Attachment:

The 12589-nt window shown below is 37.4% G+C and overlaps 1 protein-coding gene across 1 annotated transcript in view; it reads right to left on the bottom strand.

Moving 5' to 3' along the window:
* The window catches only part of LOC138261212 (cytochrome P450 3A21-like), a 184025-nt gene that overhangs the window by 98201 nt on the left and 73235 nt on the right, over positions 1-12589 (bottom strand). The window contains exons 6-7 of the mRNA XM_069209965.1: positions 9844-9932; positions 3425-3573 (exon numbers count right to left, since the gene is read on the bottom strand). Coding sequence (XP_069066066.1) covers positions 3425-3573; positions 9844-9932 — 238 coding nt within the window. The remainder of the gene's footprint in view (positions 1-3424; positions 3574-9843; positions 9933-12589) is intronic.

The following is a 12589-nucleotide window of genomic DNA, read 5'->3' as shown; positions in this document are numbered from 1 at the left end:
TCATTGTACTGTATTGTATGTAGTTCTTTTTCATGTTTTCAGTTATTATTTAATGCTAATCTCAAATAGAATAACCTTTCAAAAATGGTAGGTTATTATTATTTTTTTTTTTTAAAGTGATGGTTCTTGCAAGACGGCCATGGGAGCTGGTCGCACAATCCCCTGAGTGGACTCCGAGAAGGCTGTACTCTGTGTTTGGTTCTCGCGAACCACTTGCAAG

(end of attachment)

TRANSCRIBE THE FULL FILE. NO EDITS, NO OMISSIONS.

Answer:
The 12589-nt window shown below is 37.4% G+C and overlaps 1 protein-coding gene across 1 annotated transcript in view; it reads right to left on the bottom strand.

Moving 5' to 3' along the window:
* The window catches only part of LOC138261212 (cytochrome P450 3A21-like), a 184025-nt gene that overhangs the window by 98201 nt on the left and 73235 nt on the right, over positions 1-12589 (bottom strand). The window contains exons 6-7 of the mRNA XM_069209965.1: positions 9844-9932; positions 3425-3573 (exon numbers count right to left, since the gene is read on the bottom strand). Coding sequence (XP_069066066.1) covers positions 3425-3573; positions 9844-9932 — 238 coding nt within the window. The remainder of the gene's footprint in view (positions 1-3424; positions 3574-9843; positions 9933-12589) is intronic.

The following is a 12589-nucleotide window of genomic DNA, read 5'->3' as shown; positions in this document are numbered from 1 at the left end:
TCATTGTACTGTATTGTATGTAGTTCTTTTTCATGTTTTCAGTTATTATTTAATGCTAATCTCAAATAGAATAACCTTTCAAAAATGGTAGGTTATTATTATTTTTTTTTTTTAAAGTGATGGTTCTTGCAAGACGGCCATGGGAGCTGGTCGCACAATCCCCTGAGTGGACTCCGAGAAGGCTGTACTCTGTGTTTGGTTCTCGCGAACCACTTGCAAG